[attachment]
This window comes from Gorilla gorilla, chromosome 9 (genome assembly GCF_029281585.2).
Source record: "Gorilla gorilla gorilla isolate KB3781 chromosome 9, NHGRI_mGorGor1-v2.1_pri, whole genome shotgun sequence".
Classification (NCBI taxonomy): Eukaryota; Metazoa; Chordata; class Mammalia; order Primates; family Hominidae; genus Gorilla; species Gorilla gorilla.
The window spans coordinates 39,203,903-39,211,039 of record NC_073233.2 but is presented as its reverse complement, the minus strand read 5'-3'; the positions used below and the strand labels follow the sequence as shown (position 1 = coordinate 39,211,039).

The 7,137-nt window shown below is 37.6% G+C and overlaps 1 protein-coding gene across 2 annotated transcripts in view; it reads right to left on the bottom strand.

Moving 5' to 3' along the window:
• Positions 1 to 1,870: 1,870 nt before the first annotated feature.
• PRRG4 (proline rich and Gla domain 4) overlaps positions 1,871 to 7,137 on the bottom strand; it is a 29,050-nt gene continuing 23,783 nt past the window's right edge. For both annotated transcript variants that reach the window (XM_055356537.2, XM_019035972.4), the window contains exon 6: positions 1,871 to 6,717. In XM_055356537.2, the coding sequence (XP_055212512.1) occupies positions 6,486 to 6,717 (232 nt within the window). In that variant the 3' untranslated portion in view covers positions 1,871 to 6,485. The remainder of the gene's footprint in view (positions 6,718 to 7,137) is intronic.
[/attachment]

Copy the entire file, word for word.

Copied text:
This window comes from Gorilla gorilla, chromosome 9 (genome assembly GCF_029281585.2).
Source record: "Gorilla gorilla gorilla isolate KB3781 chromosome 9, NHGRI_mGorGor1-v2.1_pri, whole genome shotgun sequence".
Classification (NCBI taxonomy): Eukaryota; Metazoa; Chordata; class Mammalia; order Primates; family Hominidae; genus Gorilla; species Gorilla gorilla.
The window spans coordinates 39,203,903-39,211,039 of record NC_073233.2 but is presented as its reverse complement, the minus strand read 5'-3'; the positions used below and the strand labels follow the sequence as shown (position 1 = coordinate 39,211,039).

The 7,137-nt window shown below is 37.6% G+C and overlaps 1 protein-coding gene across 2 annotated transcripts in view; it reads right to left on the bottom strand.

Moving 5' to 3' along the window:
• Positions 1 to 1,870: 1,870 nt before the first annotated feature.
• PRRG4 (proline rich and Gla domain 4) overlaps positions 1,871 to 7,137 on the bottom strand; it is a 29,050-nt gene continuing 23,783 nt past the window's right edge. For both annotated transcript variants that reach the window (XM_055356537.2, XM_019035972.4), the window contains exon 6: positions 1,871 to 6,717. In XM_055356537.2, the coding sequence (XP_055212512.1) occupies positions 6,486 to 6,717 (232 nt within the window). In that variant the 3' untranslated portion in view covers positions 1,871 to 6,485. The remainder of the gene's footprint in view (positions 6,718 to 7,137) is intronic.